Cotterill N, Norton C, Avery KN, Abrams P, Donovan JL. A patient-centered approach to developing a comprehensive symptom and quality of life assessment of anal incontinence. Dis Colon Rectum 2008;51:82–7.

Sultan AH. Editorial: Obstetrical perineal injury and anal incontinence. AVMA Med Legal J 1999;5:193–6.

Scott, K. M. (2014). Pelvic Floor Rehabilitation in the Treatment of Fecal Incontinence. Clinics in Colon and Rectal Surgery, 27(3), 99–105. https://doi.org/10.1055/s-0034-1384662
https://www.ncbi.nlm.nih.gov/pmc/articles/PMC4174224/

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Who gets vaginal dryness?

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What Our Patients Have to Say

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Testimonial by Julie T.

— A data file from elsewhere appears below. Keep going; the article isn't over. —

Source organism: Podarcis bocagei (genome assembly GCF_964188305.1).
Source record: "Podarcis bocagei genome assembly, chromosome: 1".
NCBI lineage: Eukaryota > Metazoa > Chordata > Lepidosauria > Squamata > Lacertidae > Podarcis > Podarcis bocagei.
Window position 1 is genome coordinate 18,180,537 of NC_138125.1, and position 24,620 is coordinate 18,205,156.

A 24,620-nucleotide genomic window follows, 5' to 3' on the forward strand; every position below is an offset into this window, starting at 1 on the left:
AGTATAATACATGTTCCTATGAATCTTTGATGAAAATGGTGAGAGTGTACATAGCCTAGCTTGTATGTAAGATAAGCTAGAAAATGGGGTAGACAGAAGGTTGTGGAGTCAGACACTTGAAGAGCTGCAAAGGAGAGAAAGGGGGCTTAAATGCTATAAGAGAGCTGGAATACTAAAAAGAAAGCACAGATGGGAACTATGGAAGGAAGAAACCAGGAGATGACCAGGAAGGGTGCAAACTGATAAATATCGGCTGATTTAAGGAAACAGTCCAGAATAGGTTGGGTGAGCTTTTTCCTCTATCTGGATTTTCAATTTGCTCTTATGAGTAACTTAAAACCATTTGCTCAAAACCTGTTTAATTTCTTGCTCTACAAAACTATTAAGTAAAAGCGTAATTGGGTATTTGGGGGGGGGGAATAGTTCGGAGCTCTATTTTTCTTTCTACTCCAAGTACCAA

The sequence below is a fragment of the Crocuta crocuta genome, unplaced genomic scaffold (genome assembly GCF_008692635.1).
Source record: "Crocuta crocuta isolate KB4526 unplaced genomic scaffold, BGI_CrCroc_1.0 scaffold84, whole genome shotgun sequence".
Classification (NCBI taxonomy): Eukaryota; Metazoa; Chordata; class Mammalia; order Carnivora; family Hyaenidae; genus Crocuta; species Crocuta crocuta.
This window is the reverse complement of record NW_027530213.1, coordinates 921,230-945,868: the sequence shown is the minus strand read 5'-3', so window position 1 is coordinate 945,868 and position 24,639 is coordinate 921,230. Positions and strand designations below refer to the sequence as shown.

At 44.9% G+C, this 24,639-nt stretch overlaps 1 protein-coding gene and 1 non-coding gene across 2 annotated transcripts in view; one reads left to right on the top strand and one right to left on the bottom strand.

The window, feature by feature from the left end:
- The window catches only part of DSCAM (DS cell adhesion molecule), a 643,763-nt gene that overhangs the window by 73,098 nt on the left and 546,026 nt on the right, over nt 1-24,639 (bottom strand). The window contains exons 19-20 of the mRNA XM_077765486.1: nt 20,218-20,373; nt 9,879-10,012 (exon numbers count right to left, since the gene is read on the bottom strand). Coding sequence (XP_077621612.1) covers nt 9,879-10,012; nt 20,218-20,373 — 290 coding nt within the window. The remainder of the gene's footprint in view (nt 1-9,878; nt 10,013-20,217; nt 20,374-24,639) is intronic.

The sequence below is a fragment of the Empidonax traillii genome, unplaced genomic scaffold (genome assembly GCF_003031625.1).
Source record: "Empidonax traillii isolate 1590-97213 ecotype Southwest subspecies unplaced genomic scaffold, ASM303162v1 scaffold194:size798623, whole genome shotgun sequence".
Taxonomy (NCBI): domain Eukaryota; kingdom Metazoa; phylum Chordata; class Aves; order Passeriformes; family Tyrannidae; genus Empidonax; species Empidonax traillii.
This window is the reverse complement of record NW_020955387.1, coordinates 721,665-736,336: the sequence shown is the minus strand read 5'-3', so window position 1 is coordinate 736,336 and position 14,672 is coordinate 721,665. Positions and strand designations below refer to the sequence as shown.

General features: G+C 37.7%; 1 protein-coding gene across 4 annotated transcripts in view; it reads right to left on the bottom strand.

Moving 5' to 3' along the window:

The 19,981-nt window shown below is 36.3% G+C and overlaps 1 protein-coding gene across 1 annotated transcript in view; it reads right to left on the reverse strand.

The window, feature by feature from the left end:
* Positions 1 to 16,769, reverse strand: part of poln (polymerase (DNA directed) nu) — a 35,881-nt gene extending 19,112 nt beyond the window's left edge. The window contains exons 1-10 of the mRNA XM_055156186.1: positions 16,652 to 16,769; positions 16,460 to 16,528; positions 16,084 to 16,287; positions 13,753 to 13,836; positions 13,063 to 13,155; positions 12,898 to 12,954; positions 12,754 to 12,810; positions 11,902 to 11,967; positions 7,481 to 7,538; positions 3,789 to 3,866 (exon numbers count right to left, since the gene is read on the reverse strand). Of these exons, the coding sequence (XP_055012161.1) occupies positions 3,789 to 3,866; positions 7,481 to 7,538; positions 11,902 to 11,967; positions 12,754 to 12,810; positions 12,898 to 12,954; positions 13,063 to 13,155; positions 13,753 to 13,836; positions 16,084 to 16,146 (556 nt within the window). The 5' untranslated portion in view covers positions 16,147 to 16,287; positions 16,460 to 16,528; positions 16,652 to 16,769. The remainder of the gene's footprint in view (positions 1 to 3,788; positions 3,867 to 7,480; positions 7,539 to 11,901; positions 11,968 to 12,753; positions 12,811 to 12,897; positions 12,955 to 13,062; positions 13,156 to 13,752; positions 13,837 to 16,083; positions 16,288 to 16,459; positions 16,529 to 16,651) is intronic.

Femina PT (née Fusion Wellness & Physical Therapy) has honestly changed my life. Before receiving treatment at Femina, I was going doctor to doctor to try and find the answer to my pelvic pain. It has taken me YEARS to find someone that can help fix this. It wasn't until my gynecologist recommended your clinic that I finally felt relief. My pelvic pain is almost gone, and granted I still have a lot more to work on with Laureen (my PT), my original problem is nearly cured. I am so grateful to her.

What is even better is she gave me practical exercises to do at home that were not tedious and provided instant (and lasting) relief. Although I mainly work with Laureen, my interaction with the owner (Heather) has been great. She is very generous, kind, and committed to her business.